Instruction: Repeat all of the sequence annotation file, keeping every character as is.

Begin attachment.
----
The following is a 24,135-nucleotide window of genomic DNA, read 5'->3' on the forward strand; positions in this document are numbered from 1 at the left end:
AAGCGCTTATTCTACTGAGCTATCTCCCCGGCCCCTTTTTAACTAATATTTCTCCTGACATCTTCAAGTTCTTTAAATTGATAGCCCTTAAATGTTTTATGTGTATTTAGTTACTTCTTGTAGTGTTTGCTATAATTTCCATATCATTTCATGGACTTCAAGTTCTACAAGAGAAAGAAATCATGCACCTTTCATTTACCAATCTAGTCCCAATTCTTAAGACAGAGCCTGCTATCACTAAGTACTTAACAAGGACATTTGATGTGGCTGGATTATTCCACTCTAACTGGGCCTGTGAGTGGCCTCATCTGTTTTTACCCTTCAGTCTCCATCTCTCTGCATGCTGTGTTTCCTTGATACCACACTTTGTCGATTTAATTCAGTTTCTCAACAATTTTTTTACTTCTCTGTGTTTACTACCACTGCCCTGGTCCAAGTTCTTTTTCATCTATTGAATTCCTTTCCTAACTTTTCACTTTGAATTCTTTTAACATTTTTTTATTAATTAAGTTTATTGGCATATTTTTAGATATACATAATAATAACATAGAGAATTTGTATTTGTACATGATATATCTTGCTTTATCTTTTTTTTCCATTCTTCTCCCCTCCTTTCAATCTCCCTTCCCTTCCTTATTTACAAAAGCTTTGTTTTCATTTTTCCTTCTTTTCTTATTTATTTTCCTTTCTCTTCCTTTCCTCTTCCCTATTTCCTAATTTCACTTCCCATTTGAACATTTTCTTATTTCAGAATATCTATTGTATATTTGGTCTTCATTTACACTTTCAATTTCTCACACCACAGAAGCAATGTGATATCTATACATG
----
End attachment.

The following is a 24,135-nucleotide window of genomic DNA, read 5'->3' on the forward strand; positions in this document are numbered from 1 at the left end:
AAGCGCTTATTCTACTGAGCTATCTCCCCGGCCCCTTTTTAACTAATATTTCTCCTGACATCTTCAAGTTCTTTAAATTGATAGCCCTTAAATGTTTTATGTGTATTTAGTTACTTCTTGTAGTGTTTGCTATAATTTCCATATCATTTCATGGACTTCAAGTTCTACAAGAGAAAGAAATCATGCACCTTTCATTTACCAATCTAGTCCCAATTCTTAAGACAGAGCCTGCTATCACTAAGTACTTAACAAGGACATTTGATGTGGCTGGATTATTCCACTCTAACTGGGCCTGTGAGTGGCCTCATCTGTTTTTACCCTTCAGTCTCCATCTCTCTGCATGCTGTGTTTCCTTGATACCACACTTTGTCGATTTAATTCAGTTTCTCAACAATTTTTTTACTTCTCTGTGTTTACTACCACTGCCCTGGTCCAAGTTCTTTTTCATCTATTGAATTCCTTTCCTAACTTTTCACTTTGAATTCTTTTAACATTTTTTTATTAATTAAGTTTATTGGCATATTTTTAGATATACATAATAATAACATAGAGAATTTGTATTTGTACATGATATATCTTGCTTTATCTTTTTTTTCCATTCTTCTCCCCTCCTTTCAATCTCCCTTCCCTTCCTTATTTACAAAAGCTTTGTTTTCATTTTTCCTTCTTTTCTTATTTATTTTCCTTTCTCTTCCTTTCCTCTTCCCTATTTCCTAATTTCACTTCCCATTTGAACATTTTCTTATTTCAGAATATCTATTGTATATTTGGTCTTCATTTACACTTTCAATTTCTCACACCACAGAAGCAATGTGATATCTATACATG